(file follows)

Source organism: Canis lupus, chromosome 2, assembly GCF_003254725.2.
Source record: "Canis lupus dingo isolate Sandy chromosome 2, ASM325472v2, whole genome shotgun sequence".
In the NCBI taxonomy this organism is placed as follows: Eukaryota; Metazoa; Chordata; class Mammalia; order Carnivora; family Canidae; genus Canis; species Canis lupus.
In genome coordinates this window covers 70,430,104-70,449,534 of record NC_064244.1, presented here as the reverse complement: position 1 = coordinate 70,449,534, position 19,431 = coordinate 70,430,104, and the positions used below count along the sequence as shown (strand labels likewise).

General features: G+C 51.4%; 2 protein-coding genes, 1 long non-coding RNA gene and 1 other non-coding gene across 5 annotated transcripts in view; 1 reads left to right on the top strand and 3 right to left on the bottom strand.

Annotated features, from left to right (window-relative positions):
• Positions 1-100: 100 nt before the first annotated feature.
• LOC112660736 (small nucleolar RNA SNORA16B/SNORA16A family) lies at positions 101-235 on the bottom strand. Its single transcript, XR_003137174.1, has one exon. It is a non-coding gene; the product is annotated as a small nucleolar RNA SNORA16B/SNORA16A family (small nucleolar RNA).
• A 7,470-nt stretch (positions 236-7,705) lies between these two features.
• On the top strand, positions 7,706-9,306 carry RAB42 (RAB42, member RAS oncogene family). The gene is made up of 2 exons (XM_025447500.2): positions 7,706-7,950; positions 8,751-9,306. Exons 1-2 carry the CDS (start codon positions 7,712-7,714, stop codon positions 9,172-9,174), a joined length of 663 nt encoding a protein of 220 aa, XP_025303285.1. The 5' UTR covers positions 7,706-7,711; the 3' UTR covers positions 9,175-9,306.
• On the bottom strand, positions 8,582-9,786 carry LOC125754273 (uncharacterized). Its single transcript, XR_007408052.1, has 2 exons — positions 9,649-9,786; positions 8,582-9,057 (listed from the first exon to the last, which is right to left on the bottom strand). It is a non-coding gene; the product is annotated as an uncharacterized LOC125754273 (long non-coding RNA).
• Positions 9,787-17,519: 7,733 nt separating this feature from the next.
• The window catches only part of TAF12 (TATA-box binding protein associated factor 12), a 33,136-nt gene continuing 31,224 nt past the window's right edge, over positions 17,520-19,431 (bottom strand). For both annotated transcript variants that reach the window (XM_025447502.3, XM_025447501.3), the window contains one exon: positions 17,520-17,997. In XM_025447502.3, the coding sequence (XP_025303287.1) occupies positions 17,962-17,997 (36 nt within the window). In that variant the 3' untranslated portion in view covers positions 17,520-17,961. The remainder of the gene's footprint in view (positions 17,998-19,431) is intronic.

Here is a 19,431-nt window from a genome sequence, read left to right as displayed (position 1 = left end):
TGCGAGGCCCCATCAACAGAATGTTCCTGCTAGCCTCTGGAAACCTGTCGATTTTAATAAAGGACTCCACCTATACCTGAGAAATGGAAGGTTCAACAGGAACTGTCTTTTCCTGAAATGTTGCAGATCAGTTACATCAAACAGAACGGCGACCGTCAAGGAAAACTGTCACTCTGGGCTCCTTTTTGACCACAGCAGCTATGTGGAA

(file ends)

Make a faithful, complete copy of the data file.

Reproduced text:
Source organism: Canis lupus, chromosome 2, assembly GCF_003254725.2.
Source record: "Canis lupus dingo isolate Sandy chromosome 2, ASM325472v2, whole genome shotgun sequence".
In the NCBI taxonomy this organism is placed as follows: Eukaryota; Metazoa; Chordata; class Mammalia; order Carnivora; family Canidae; genus Canis; species Canis lupus.
In genome coordinates this window covers 70,430,104-70,449,534 of record NC_064244.1, presented here as the reverse complement: position 1 = coordinate 70,449,534, position 19,431 = coordinate 70,430,104, and the positions used below count along the sequence as shown (strand labels likewise).

General features: G+C 51.4%; 2 protein-coding genes, 1 long non-coding RNA gene and 1 other non-coding gene across 5 annotated transcripts in view; 1 reads left to right on the top strand and 3 right to left on the bottom strand.

Annotated features, from left to right (window-relative positions):
• Positions 1-100: 100 nt before the first annotated feature.
• LOC112660736 (small nucleolar RNA SNORA16B/SNORA16A family) lies at positions 101-235 on the bottom strand. Its single transcript, XR_003137174.1, has one exon. It is a non-coding gene; the product is annotated as a small nucleolar RNA SNORA16B/SNORA16A family (small nucleolar RNA).
• A 7,470-nt stretch (positions 236-7,705) lies between these two features.
• On the top strand, positions 7,706-9,306 carry RAB42 (RAB42, member RAS oncogene family). The gene is made up of 2 exons (XM_025447500.2): positions 7,706-7,950; positions 8,751-9,306. Exons 1-2 carry the CDS (start codon positions 7,712-7,714, stop codon positions 9,172-9,174), a joined length of 663 nt encoding a protein of 220 aa, XP_025303285.1. The 5' UTR covers positions 7,706-7,711; the 3' UTR covers positions 9,175-9,306.
• On the bottom strand, positions 8,582-9,786 carry LOC125754273 (uncharacterized). Its single transcript, XR_007408052.1, has 2 exons — positions 9,649-9,786; positions 8,582-9,057 (listed from the first exon to the last, which is right to left on the bottom strand). It is a non-coding gene; the product is annotated as an uncharacterized LOC125754273 (long non-coding RNA).
• Positions 9,787-17,519: 7,733 nt separating this feature from the next.
• The window catches only part of TAF12 (TATA-box binding protein associated factor 12), a 33,136-nt gene continuing 31,224 nt past the window's right edge, over positions 17,520-19,431 (bottom strand). For both annotated transcript variants that reach the window (XM_025447502.3, XM_025447501.3), the window contains one exon: positions 17,520-17,997. In XM_025447502.3, the coding sequence (XP_025303287.1) occupies positions 17,962-17,997 (36 nt within the window). In that variant the 3' untranslated portion in view covers positions 17,520-17,961. The remainder of the gene's footprint in view (positions 17,998-19,431) is intronic.

Here is a 19,431-nt window from a genome sequence, read left to right as displayed (position 1 = left end):
TGCGAGGCCCCATCAACAGAATGTTCCTGCTAGCCTCTGGAAACCTGTCGATTTTAATAAAGGACTCCACCTATACCTGAGAAATGGAAGGTTCAACAGGAACTGTCTTTTCCTGAAATGTTGCAGATCAGTTACATCAAACAGAACGGCGACCGTCAAGGAAAACTGTCACTCTGGGCTCCTTTTTGACCACAGCAGCTATGTGGAA